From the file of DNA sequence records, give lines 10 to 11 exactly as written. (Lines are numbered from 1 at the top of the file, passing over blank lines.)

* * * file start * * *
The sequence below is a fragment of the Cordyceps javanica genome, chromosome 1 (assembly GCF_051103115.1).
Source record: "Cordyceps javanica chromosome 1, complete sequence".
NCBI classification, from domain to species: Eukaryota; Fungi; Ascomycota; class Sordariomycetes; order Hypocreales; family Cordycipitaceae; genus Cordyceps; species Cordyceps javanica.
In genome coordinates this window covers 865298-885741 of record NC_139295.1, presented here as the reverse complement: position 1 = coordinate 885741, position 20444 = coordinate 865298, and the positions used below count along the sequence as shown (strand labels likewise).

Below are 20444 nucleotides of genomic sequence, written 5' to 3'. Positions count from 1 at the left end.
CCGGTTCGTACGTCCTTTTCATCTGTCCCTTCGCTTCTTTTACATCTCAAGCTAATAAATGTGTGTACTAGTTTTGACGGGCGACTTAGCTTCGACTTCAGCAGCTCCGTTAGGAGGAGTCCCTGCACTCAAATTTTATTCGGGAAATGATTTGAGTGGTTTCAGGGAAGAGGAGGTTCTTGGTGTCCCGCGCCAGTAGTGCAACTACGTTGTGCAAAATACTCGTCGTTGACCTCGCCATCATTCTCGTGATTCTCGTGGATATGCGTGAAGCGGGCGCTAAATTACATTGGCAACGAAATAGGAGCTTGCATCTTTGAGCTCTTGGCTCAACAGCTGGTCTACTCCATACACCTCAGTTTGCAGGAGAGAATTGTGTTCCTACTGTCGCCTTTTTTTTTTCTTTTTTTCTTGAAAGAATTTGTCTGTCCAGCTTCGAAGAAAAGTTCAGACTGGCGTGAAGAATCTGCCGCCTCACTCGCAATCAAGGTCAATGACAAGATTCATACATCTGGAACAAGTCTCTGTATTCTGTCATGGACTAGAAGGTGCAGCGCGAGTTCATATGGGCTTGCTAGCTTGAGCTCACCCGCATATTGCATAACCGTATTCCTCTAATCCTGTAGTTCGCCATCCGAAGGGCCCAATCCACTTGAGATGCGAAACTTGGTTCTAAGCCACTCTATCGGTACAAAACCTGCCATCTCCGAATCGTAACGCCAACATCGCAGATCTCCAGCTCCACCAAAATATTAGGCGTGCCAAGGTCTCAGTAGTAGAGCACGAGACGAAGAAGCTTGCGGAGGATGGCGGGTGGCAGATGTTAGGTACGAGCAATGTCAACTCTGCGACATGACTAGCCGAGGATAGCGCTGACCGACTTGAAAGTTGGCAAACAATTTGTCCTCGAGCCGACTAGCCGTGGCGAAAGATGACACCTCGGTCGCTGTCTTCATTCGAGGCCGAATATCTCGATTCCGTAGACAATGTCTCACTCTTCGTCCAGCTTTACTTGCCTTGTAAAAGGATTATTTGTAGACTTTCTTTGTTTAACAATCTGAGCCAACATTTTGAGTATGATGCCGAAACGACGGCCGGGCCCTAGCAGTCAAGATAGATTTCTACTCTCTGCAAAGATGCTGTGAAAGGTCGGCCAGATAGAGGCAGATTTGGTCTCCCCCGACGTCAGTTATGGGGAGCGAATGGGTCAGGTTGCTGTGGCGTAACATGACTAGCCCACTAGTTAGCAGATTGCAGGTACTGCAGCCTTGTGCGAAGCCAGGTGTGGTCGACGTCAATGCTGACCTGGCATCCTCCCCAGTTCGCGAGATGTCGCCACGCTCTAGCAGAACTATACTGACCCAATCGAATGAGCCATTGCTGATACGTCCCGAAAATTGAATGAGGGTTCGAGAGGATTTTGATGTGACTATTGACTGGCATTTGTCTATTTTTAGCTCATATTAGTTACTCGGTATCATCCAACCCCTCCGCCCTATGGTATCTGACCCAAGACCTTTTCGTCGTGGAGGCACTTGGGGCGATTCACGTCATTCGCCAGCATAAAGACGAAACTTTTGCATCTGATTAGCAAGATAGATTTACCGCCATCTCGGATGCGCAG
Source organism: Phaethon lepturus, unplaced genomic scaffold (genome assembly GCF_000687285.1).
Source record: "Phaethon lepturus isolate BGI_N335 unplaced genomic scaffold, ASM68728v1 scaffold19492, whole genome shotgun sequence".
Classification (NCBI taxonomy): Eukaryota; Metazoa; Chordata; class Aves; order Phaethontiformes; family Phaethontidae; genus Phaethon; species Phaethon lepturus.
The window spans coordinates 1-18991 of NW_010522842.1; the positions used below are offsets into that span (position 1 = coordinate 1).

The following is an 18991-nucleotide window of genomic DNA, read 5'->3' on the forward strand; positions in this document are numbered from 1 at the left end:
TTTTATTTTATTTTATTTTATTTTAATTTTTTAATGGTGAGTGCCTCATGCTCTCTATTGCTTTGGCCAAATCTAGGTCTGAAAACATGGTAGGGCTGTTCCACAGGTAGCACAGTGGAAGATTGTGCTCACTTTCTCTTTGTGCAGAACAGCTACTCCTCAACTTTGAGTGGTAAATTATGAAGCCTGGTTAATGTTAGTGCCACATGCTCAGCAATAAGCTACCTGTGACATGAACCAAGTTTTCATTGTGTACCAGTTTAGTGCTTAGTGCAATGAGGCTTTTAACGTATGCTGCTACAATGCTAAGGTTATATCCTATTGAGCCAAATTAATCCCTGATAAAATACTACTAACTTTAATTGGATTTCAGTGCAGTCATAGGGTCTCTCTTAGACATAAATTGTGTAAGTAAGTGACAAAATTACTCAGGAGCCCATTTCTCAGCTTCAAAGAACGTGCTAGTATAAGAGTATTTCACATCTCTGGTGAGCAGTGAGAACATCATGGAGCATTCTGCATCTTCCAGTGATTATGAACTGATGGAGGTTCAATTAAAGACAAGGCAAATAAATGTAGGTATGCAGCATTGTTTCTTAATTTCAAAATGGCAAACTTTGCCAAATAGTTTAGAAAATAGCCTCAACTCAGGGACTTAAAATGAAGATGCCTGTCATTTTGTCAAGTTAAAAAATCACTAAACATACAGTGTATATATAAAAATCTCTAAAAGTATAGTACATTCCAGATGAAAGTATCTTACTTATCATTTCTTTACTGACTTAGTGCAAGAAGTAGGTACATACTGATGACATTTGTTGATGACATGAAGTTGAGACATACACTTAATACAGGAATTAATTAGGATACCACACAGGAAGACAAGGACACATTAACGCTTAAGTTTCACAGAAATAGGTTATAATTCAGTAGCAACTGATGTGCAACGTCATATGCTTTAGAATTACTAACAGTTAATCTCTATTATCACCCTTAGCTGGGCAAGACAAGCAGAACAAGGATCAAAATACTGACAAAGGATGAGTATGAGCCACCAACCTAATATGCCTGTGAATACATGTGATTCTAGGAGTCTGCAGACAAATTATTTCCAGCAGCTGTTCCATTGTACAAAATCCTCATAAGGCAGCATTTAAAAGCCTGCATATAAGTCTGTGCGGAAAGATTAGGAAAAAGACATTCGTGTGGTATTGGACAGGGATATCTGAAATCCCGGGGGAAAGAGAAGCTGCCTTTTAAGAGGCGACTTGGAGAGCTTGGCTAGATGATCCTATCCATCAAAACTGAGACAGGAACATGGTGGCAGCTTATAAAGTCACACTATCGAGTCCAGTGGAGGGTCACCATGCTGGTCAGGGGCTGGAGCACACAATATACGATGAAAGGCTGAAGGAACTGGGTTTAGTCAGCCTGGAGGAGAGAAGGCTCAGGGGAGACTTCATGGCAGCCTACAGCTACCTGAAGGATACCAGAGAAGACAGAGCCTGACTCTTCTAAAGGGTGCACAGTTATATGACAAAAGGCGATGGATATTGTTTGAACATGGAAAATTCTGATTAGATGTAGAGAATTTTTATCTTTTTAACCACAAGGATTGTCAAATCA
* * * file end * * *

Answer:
The window spans coordinates 1-18991 of NW_010522842.1; the positions used below are offsets into that span (position 1 = coordinate 1).

The following is an 18991-nucleotide window of genomic DNA, read 5'->3' on the forward strand; positions in this document are numbered from 1 at the left end: